News Releases

August 3, 2018
Media contact:  Leigh DeLozier, 404-778-3711, leigh.delozier@emory.edu

Hans E. Grossniklaus and his research team learn more about the best ways to follow and treat retinoblastoma

Emory Eye Center’s director of ocular oncology and pathology services, Hans E. Grossniklaus, MD, MBA, and others on his research team are working to learn whether genetic patterns can help indicate the best treatment for patients with retinoblastoma, or RB.

Retinoblastoma is the most common eye tumor in children, accounting for 6.1% of all cancers in children under age five. Advances in diagnosis and treatment over the last several decades have greatly improved the survival rate of these children but RB is still potentially lethal, especially in less-developed countries.

Depending on the level of risk involved and the stage of retinoblastoma at diagnosis, the affected eye might be saved by chemoreduction or chemotherapy.

“In order to determine whether a child who has his or her eye removed for RB needs chemotherapy, pathologists evaluate the tumor for high-risk features such as histologic findings of optic nerve invasion and choroidal invasion,” Grossniklaus explains. “However, over recent years, most eyes are not removed. Thus, there is the need for evaluation through a liquid biopsy of the aqueous of the eye.”

“Several years ago, our laboratory found that severe nuclear anaplasia (a finding in the nucleus of tumor cells) is as – or more – predictive of tumor spread than high-risk histologic features,” he adds.

Anaplasia in RB is usually categorized by three grades, or levels: mild, moderate, and severe. The team’s latest research showed that there are genetic changes in the DNA of severely anaplastic RB that are not present in mild or moderate anaplastic RB.

“This suggests that unique cellular processes drive the development of severe anaplasia rather than it being caused by further dysregulation of genes in mild or moderate anaplasia,” Grossniklaus says.

Other findings included:

  • Genes associated with nuclear proliferation are expressed differently in severe anaplasia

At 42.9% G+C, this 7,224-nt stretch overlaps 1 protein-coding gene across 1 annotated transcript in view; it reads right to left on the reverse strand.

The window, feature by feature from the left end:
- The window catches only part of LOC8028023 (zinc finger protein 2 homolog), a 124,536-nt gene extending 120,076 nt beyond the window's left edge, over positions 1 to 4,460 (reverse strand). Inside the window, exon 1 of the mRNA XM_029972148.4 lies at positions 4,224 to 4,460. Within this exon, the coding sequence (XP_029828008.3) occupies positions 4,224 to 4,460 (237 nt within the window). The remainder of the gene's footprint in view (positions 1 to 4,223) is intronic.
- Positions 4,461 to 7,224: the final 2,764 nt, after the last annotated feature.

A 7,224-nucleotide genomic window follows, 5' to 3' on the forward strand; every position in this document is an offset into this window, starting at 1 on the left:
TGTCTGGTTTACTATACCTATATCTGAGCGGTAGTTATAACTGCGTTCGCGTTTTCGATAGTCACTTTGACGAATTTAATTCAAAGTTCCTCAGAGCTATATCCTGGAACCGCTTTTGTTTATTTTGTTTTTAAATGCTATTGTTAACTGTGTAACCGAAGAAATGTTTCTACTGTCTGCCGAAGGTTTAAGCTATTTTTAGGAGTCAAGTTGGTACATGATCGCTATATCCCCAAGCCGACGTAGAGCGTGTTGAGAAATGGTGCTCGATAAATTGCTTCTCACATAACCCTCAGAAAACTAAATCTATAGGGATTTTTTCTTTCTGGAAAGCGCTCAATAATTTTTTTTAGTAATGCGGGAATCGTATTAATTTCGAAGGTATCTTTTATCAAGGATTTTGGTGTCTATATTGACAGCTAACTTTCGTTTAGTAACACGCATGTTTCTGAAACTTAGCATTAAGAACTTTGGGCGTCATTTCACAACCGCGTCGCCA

• Photoreceptor gene expression is not present in severe anaplasia

  • Studying certain genes can accurately diagnose severe anaplasia

Numerous oncologic studies have indicated that gene-based analysis might prove more powerful and more easily applicable tools to predict a patient’s need for adjuvant therapy (such as chemotherapy). Gene-based tests are already in use for some ocular conditions such as uveal melanoma, but a comparable test for RB is not currently available. Research from Grossniklaus’ team helps demonstrate that creating a gene-based analysis for RB may be used as a clinical test.

“Our work identified a limited number of highly differentially expressed genes that were able to accurately predict all severe anaplasia samples in our dataset,” Grossniklaus says. “This establishes proof of the principle that particular genes could serve as surrogate markers of severe anaplasia and thus indicate high-risk retinoblastoma in a gene-based assay.”

“Further studies are needed to cross-validate the genes’ predictive ability,” he adds, “but these findings help pave the way for a liquid biopsy of aqueous fluid from children with RB to determine if the child needs chemotherapy. Our work, along with our collaborators, including Jesse Berry, MD, at the University of Southern California and J. William Harbour, MD, at the Bascom Palmer Eye Institute, will be used for liquid biopsies of retinoblastoma patients and help with their treatments.”

Their work has been published online in the American Journal of Pathology, with print publication to follow.

 

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